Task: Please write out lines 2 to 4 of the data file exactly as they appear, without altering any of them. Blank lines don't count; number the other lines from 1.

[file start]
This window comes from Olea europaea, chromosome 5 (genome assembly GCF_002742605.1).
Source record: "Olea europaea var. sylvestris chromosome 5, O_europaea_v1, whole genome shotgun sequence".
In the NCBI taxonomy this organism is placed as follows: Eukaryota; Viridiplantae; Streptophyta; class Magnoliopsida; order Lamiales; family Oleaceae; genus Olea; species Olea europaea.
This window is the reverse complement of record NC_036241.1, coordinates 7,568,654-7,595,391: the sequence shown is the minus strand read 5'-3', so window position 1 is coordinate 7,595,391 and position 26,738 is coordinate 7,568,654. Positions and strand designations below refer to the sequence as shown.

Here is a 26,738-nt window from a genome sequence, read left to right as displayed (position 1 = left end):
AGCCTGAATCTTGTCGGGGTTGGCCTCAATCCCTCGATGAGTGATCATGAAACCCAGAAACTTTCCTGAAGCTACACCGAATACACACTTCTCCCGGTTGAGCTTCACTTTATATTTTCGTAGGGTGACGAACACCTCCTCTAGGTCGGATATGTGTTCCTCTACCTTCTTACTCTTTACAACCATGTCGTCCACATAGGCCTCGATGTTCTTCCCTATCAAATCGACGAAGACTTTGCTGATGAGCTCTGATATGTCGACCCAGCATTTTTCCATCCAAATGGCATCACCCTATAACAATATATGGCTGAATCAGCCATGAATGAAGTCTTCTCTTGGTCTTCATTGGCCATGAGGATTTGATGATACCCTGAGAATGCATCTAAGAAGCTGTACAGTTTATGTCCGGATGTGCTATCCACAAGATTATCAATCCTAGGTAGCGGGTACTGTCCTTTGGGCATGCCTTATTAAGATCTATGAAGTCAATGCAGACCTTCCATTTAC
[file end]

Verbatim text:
Source record: "Olea europaea var. sylvestris chromosome 5, O_europaea_v1, whole genome shotgun sequence".
In the NCBI taxonomy this organism is placed as follows: Eukaryota; Viridiplantae; Streptophyta; class Magnoliopsida; order Lamiales; family Oleaceae; genus Olea; species Olea europaea.
This window is the reverse complement of record NC_036241.1, coordinates 7,568,654-7,595,391: the sequence shown is the minus strand read 5'-3', so window position 1 is coordinate 7,595,391 and position 26,738 is coordinate 7,568,654. Positions and strand designations below refer to the sequence as shown.